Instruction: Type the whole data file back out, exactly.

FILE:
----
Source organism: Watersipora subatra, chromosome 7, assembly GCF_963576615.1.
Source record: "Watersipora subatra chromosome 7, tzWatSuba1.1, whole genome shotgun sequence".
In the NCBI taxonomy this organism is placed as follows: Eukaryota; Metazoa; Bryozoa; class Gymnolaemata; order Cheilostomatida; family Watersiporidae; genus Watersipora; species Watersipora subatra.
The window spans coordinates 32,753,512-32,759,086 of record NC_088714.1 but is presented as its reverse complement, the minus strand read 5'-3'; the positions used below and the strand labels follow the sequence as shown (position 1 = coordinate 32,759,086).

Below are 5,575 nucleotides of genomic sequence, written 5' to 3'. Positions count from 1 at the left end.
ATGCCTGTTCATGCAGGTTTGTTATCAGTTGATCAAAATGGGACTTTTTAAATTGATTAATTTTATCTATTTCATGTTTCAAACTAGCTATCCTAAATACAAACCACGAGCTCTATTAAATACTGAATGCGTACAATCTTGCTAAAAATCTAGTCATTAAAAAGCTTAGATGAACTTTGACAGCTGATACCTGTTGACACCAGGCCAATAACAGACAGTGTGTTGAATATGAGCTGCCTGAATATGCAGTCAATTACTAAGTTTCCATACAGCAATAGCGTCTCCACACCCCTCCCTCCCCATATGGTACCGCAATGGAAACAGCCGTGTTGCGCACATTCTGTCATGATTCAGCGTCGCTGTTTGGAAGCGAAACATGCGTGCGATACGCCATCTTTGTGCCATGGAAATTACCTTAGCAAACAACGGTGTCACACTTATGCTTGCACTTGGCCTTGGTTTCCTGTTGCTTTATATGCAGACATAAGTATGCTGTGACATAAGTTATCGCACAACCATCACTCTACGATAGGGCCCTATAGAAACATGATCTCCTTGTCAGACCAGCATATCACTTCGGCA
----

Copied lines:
Source organism: Watersipora subatra, chromosome 7, assembly GCF_963576615.1.
Source record: "Watersipora subatra chromosome 7, tzWatSuba1.1, whole genome shotgun sequence".
In the NCBI taxonomy this organism is placed as follows: Eukaryota; Metazoa; Bryozoa; class Gymnolaemata; order Cheilostomatida; family Watersiporidae; genus Watersipora; species Watersipora subatra.
The window spans coordinates 32,753,512-32,759,086 of record NC_088714.1 but is presented as its reverse complement, the minus strand read 5'-3'; the positions used below and the strand labels follow the sequence as shown (position 1 = coordinate 32,759,086).

Below are 5,575 nucleotides of genomic sequence, written 5' to 3'. Positions count from 1 at the left end.
ATGCCTGTTCATGCAGGTTTGTTATCAGTTGATCAAAATGGGACTTTTTAAATTGATTAATTTTATCTATTTCATGTTTCAAACTAGCTATCCTAAATACAAACCACGAGCTCTATTAAATACTGAATGCGTACAATCTTGCTAAAAATCTAGTCATTAAAAAGCTTAGATGAACTTTGACAGCTGATACCTGTTGACACCAGGCCAATAACAGACAGTGTGTTGAATATGAGCTGCCTGAATATGCAGTCAATTACTAAGTTTCCATACAGCAATAGCGTCTCCACACCCCTCCCTCCCCATATGGTACCGCAATGGAAACAGCCGTGTTGCGCACATTCTGTCATGATTCAGCGTCGCTGTTTGGAAGCGAAACATGCGTGCGATACGCCATCTTTGTGCCATGGAAATTACCTTAGCAAACAACGGTGTCACACTTATGCTTGCACTTGGCCTTGGTTTCCTGTTGCTTTATATGCAGACATAAGTATGCTGTGACATAAGTTATCGCACAACCATCACTCTACGATAGGGCCCTATAGAAACATGATCTCCTTGTCAGACCAGCATATCACTTCGGCA